A survey covering 9,000 men aged between 15 to 49 years, across the seven states in India, published by International Centre for Research on Women and UNFPA observed that exposure to violence and discrimination during childhood lead to boys internalising bullying as acceptable behaviour. Many victims of bullying indulge in self-harm to forget the mental torment they face. Most do not share their burden with their parents for fear of blame and silently suffer from anxiety, depression, and seclusion.
Bullying instils fear and self-loathing, and being a target repeatedly can damage the child’s ability to view themselves as a desirable and an effective individual later in life. Not only this, such trauma in the early years of life can lead them to make fewer positive choices and act less often in defence of their own happiness.
The Role of Parents and Teachers
Some signs that parents should watch out for include a sudden change in behaviour, trouble in sleeping, lack of appetite, lack of interest in activities they once enjoyed, and a deteriorating academic record. In some extreme cases, the bullied can exhibit violent behaviour or suicidal tendencies. Adults who come across bullying in any form should intervene and stop it before the situation gets out of hand. Some ways to do this could be as follows.
- Parents and teachers should consider any such reported incidents with utmost seriousness and offer complete moral and emotional support to the victim.
- Children and young adults model what they observe and experience around them. It is, therefore, imperative for the elders to reinforce positive behaviour and intervene if any cases of bullying are observed. To stand aside and leave it for children to sort it out by themselves at all times can send a message that the behaviour is being condoned.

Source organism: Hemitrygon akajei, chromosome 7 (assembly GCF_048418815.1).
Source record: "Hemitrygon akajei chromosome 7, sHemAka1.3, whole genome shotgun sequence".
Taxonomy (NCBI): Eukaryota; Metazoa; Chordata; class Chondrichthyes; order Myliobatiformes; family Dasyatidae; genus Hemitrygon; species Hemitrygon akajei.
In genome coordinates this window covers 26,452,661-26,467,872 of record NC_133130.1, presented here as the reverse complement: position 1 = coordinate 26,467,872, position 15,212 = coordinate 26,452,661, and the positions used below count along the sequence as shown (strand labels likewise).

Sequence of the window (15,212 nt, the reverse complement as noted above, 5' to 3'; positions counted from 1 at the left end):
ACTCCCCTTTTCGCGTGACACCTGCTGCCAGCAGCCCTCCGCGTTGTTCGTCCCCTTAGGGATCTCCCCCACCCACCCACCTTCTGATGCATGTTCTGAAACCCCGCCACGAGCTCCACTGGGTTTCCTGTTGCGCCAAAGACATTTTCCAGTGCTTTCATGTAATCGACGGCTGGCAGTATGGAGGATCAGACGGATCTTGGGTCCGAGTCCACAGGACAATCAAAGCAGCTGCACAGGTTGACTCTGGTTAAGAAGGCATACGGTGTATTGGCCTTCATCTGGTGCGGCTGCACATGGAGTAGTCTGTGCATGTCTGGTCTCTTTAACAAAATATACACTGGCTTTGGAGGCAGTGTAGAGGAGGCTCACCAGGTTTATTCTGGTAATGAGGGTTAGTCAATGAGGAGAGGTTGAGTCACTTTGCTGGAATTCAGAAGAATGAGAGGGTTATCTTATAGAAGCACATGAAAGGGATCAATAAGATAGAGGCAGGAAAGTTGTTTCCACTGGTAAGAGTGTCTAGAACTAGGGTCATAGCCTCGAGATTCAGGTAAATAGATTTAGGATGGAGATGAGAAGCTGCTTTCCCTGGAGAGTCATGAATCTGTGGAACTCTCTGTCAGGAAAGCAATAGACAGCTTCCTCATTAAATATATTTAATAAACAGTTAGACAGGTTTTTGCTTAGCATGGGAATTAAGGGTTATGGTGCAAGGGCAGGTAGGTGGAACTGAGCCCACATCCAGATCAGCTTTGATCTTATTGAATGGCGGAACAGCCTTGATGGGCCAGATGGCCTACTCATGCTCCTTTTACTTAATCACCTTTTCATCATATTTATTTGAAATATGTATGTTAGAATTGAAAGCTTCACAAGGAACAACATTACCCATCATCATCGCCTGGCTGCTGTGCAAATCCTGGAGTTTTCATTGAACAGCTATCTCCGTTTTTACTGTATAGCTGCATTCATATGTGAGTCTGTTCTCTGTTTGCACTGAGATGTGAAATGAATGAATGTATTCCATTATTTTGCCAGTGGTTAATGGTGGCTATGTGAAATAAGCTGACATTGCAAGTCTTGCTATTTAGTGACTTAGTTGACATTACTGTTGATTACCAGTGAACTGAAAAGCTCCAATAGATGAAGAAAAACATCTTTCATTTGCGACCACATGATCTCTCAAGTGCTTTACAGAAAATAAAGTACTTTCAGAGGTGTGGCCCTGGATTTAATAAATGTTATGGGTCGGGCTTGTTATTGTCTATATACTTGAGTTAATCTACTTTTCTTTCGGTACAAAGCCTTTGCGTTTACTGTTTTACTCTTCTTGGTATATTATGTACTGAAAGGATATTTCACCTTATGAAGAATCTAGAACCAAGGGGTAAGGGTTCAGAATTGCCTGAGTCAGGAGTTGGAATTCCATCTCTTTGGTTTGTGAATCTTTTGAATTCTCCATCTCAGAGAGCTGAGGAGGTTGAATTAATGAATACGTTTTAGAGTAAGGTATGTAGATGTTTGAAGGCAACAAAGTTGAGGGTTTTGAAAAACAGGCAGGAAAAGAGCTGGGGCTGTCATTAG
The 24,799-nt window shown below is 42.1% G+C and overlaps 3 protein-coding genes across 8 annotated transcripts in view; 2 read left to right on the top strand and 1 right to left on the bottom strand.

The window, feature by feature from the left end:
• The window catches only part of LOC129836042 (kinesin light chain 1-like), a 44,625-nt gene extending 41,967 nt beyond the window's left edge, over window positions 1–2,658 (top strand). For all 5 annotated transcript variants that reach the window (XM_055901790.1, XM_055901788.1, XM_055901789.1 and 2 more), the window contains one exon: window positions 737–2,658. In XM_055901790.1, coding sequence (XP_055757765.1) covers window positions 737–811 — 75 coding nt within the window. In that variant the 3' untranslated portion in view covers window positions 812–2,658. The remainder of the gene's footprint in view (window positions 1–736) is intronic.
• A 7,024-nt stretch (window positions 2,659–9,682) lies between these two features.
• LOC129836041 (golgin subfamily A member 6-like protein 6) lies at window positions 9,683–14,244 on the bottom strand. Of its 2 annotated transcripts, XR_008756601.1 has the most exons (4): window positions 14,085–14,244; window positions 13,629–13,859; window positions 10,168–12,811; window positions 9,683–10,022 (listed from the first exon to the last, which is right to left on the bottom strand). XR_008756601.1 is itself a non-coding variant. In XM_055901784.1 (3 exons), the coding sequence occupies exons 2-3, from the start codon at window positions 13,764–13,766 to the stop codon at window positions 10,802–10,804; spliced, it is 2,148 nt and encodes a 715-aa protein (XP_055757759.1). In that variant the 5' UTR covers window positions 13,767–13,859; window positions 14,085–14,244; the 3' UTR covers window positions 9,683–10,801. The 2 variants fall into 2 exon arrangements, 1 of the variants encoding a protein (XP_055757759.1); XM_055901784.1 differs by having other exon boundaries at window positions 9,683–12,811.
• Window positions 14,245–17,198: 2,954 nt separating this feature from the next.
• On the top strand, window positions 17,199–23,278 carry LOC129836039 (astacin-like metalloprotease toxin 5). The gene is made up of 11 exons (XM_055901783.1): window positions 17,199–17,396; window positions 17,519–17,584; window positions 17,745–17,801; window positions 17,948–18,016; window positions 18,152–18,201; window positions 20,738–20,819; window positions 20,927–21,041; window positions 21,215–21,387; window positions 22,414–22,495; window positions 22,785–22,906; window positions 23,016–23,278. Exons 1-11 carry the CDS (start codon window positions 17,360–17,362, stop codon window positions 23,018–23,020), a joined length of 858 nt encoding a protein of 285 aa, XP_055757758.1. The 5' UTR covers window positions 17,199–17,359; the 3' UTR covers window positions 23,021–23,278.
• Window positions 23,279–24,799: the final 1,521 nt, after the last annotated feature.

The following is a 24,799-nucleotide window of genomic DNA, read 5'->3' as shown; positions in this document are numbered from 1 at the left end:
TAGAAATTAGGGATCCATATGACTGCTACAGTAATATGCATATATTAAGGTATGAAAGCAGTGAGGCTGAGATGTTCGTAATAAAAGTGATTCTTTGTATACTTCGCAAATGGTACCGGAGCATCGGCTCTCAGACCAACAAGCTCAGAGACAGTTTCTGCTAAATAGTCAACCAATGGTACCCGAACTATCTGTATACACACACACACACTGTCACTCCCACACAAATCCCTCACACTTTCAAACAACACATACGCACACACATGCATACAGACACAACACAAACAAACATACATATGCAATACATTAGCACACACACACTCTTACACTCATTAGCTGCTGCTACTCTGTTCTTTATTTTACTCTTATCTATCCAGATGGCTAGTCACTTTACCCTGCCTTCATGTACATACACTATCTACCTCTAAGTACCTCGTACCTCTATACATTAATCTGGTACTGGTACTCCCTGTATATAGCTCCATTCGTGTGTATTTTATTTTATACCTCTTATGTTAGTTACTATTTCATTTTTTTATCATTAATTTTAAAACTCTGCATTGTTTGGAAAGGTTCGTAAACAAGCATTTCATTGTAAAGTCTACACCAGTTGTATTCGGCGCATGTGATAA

- Avoid labelling children (both the bully and the victim) and help them understand the aftermath of bullying instead.
- Online literacy and safety must be advocated from a young age, and parents, educators and teachers must provide active awareness about cyber safety for children.
Bullying is Punishable by Law
The 2007 Raghavan Committee report lists out various recommendations to control ragging and bullying in schools and colleges. The report categorises ragging as an abuse of human rights.
On the recommendation of this report the Central Board of Secondary Education (CBSE) has ordered the setting up of Anti-Bullying Committees in the schools. The committees have the authority to warn, suspend and in extreme cases, rusticate the bullies.
To tackle bullying in colleges, an anti-ragging notification was issued by the UGC in 2009. The notification defines ragging and instructs the colleges to engage trained counsellors to deal with the incidents. It is mandatory for each college to set up anti-ragging squads and take swift action in the reported cases.
Bullying and related harassment can be reported under various sections of the Indian Penal Code. Some of them are section 506 (Punishment for criminal intimidation), section 323 – 326 (causing hurt and grievous hurt and the punishments for the same), section 304 (in cases resulting in the death of the victim of bullying or ragging, section 306 (abetment of suicide)
There is no separate law to deal with cyberbullying in India. However, section 506 and section 507 of the IPC which deal with criminal intimidation may be applicable to cyberbullies. In cases involving defamation of the victim by the bully, section 499 is applicable. The Indian Penal Code now includes stalking, sexual harassment and harassment in general through electronic means under section 354 A and D of the IPC. Section 66 E of the IT Act dealing with punishing the violation of privacy can also be applied in such cases.
Not all forms of abuse leave physical bruises and bullying is one of them. Working together is critical for both identifying and solving the problem.